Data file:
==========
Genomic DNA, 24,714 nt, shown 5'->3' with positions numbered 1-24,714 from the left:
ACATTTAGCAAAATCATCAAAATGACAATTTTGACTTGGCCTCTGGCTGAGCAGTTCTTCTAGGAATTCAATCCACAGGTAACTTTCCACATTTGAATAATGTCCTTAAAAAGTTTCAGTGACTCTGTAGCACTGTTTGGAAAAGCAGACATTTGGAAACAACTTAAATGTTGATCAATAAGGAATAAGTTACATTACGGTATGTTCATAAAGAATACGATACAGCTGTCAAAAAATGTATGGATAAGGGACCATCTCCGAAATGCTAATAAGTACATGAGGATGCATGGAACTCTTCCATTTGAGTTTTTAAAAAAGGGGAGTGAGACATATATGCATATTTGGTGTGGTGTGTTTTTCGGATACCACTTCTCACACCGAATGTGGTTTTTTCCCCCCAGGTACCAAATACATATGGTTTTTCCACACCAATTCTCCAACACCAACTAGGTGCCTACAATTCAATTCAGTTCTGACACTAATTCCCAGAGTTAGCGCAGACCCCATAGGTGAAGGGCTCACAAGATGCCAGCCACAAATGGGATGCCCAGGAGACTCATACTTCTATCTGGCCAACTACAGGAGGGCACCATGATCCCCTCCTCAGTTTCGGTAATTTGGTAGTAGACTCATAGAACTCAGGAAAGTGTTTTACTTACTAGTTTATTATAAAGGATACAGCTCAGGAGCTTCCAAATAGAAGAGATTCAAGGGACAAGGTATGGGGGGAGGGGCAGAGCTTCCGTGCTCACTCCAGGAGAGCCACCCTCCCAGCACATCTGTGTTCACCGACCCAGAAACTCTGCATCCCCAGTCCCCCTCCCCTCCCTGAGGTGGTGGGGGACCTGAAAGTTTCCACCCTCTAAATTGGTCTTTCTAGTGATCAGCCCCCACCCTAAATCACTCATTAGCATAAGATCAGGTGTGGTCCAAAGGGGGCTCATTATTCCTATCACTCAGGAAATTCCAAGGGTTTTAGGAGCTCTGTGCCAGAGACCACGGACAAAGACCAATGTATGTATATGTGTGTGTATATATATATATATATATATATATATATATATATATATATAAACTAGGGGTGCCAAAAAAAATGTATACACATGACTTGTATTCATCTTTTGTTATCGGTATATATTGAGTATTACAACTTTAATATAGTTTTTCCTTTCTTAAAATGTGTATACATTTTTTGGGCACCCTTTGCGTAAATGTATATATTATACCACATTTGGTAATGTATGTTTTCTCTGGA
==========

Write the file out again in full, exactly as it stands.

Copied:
Genomic DNA, 24,714 nt, shown 5'->3' with positions numbered 1-24,714 from the left:
ACATTTAGCAAAATCATCAAAATGACAATTTTGACTTGGCCTCTGGCTGAGCAGTTCTTCTAGGAATTCAATCCACAGGTAACTTTCCACATTTGAATAATGTCCTTAAAAAGTTTCAGTGACTCTGTAGCACTGTTTGGAAAAGCAGACATTTGGAAACAACTTAAATGTTGATCAATAAGGAATAAGTTACATTACGGTATGTTCATAAAGAATACGATACAGCTGTCAAAAAATGTATGGATAAGGGACCATCTCCGAAATGCTAATAAGTACATGAGGATGCATGGAACTCTTCCATTTGAGTTTTTAAAAAAGGGGAGTGAGACATATATGCATATTTGGTGTGGTGTGTTTTTCGGATACCACTTCTCACACCGAATGTGGTTTTTTCCCCCCAGGTACCAAATACATATGGTTTTTCCACACCAATTCTCCAACACCAACTAGGTGCCTACAATTCAATTCAGTTCTGACACTAATTCCCAGAGTTAGCGCAGACCCCATAGGTGAAGGGCTCACAAGATGCCAGCCACAAATGGGATGCCCAGGAGACTCATACTTCTATCTGGCCAACTACAGGAGGGCACCATGATCCCCTCCTCAGTTTCGGTAATTTGGTAGTAGACTCATAGAACTCAGGAAAGTGTTTTACTTACTAGTTTATTATAAAGGATACAGCTCAGGAGCTTCCAAATAGAAGAGATTCAAGGGACAAGGTATGGGGGGAGGGGCAGAGCTTCCGTGCTCACTCCAGGAGAGCCACCCTCCCAGCACATCTGTGTTCACCGACCCAGAAACTCTGCATCCCCAGTCCCCCTCCCCTCCCTGAGGTGGTGGGGGACCTGAAAGTTTCCACCCTCTAAATTGGTCTTTCTAGTGATCAGCCCCCACCCTAAATCACTCATTAGCATAAGATCAGGTGTGGTCCAAAGGGGGCTCATTATTCCTATCACTCAGGAAATTCCAAGGGTTTTAGGAGCTCTGTGCCAGAGACCACGGACAAAGACCAATGTATGTATATGTGTGTGTATATATATATATATATATATATATATATATATATATATATAAACTAGGGGTGCCAAAAAAAATGTATACACATGACTTGTATTCATCTTTTGTTATCGGTATATATTGAGTATTACAACTTTAATATAGTTTTTCCTTTCTTAAAATGTGTATACATTTTTTGGGCACCCTTTGCGTAAATGTATATATTATACCACATTTGGTAATGTATGTTTTCTCTGGA